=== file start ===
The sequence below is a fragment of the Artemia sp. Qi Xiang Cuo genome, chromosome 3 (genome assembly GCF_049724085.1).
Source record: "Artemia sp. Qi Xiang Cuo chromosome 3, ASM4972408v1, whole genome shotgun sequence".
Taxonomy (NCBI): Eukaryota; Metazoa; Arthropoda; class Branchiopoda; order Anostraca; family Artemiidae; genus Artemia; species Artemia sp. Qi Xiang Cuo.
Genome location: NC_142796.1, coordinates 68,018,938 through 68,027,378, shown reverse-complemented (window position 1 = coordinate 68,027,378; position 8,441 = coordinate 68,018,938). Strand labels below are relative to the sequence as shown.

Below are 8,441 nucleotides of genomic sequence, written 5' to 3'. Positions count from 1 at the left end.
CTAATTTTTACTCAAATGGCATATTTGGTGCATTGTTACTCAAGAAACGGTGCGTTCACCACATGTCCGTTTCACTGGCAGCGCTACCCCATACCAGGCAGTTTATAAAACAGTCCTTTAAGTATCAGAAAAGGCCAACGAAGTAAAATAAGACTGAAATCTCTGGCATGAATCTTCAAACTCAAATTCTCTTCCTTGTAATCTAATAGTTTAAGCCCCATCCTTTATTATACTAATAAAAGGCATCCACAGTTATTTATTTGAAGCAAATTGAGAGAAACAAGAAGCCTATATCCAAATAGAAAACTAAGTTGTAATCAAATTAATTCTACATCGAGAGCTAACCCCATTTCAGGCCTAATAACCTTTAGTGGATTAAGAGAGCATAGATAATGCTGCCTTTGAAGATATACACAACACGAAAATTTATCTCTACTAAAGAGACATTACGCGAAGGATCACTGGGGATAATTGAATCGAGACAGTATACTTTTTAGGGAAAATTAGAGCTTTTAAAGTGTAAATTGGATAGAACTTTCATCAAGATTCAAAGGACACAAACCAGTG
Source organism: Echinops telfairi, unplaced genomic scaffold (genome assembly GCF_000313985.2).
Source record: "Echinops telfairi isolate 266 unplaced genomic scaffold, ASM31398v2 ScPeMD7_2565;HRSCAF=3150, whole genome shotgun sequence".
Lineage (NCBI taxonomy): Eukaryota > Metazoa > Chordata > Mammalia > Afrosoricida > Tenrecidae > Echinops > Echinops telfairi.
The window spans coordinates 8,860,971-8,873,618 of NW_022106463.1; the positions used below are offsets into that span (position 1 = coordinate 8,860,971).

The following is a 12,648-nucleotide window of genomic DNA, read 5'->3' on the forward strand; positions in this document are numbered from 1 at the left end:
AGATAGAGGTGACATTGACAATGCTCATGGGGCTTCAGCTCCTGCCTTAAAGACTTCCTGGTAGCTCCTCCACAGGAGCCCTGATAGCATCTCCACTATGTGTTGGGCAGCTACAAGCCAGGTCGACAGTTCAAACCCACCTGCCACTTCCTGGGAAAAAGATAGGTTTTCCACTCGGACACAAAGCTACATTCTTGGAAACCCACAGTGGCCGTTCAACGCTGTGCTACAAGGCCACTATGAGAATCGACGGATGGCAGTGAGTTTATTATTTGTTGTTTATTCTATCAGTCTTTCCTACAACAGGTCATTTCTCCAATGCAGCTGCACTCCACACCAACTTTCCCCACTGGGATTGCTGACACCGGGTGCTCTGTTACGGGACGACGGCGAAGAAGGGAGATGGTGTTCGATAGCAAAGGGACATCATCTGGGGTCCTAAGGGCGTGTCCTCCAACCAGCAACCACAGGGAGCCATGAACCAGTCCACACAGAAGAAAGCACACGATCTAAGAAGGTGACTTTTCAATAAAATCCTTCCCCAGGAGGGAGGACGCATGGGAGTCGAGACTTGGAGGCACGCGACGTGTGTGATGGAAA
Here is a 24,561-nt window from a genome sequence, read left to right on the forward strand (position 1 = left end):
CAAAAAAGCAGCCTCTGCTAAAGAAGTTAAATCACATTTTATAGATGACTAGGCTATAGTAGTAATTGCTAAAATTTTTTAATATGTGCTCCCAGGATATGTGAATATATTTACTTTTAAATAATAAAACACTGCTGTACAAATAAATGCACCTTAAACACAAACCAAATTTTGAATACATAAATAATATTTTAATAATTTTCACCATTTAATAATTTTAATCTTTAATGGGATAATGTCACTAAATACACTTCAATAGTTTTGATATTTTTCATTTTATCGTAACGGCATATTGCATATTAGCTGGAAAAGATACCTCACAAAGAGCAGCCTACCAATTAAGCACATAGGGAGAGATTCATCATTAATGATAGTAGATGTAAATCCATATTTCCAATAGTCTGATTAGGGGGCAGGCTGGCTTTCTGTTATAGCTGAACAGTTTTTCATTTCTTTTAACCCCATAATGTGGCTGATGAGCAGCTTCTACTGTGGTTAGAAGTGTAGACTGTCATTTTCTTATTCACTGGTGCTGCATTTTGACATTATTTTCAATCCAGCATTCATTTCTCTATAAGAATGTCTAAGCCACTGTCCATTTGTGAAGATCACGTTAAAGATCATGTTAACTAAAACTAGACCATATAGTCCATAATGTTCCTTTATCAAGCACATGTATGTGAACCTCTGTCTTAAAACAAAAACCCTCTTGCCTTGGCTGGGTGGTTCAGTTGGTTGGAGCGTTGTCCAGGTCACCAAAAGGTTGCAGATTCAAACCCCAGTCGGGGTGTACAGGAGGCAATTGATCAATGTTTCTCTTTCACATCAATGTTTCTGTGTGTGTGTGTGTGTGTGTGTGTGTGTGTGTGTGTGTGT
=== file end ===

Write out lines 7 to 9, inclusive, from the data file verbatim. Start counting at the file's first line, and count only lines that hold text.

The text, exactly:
Source organism: Echinops telfairi, unplaced genomic scaffold (genome assembly GCF_000313985.2).
Source record: "Echinops telfairi isolate 266 unplaced genomic scaffold, ASM31398v2 ScPeMD7_2565;HRSCAF=3150, whole genome shotgun sequence".
Lineage (NCBI taxonomy): Eukaryota > Metazoa > Chordata > Mammalia > Afrosoricida > Tenrecidae > Echinops > Echinops telfairi.